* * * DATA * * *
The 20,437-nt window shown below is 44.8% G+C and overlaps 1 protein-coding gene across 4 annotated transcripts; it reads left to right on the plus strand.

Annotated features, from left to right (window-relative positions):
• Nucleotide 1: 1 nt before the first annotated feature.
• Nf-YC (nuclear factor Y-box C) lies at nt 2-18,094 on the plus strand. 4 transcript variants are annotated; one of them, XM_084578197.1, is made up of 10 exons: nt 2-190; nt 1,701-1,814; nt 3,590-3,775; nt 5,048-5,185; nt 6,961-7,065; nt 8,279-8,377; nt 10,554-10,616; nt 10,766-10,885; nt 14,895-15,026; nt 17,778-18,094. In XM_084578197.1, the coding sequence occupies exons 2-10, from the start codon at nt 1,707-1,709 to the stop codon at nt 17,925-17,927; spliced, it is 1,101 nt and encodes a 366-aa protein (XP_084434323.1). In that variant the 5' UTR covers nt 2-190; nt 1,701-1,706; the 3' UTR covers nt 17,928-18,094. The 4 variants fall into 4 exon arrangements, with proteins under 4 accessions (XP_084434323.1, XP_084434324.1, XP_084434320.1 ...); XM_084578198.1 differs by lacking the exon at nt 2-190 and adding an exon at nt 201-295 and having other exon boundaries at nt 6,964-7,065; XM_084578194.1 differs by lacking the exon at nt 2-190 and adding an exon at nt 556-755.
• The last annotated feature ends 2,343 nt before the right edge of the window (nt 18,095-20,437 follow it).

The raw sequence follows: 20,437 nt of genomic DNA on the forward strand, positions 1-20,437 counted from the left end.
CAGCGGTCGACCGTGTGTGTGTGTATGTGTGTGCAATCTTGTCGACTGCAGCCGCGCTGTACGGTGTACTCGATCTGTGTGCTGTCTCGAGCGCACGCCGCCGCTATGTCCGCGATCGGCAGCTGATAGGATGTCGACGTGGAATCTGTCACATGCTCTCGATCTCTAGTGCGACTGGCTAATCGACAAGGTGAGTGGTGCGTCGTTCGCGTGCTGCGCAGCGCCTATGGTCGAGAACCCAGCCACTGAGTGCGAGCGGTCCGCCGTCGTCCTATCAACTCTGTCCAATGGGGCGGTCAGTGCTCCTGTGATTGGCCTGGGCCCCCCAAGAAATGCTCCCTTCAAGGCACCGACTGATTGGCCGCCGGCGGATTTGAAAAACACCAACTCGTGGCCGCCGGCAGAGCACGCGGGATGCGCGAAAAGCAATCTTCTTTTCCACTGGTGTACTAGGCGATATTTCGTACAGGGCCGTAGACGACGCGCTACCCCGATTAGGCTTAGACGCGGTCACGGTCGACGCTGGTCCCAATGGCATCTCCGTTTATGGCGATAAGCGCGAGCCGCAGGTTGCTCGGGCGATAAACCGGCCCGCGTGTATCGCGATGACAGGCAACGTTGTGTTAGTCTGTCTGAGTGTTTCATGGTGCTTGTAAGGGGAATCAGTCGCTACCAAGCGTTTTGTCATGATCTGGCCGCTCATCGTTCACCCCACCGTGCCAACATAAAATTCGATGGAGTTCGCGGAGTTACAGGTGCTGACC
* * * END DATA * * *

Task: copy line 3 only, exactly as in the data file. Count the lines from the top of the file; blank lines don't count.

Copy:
• Nucleotide 1: 1 nt before the first annotated feature.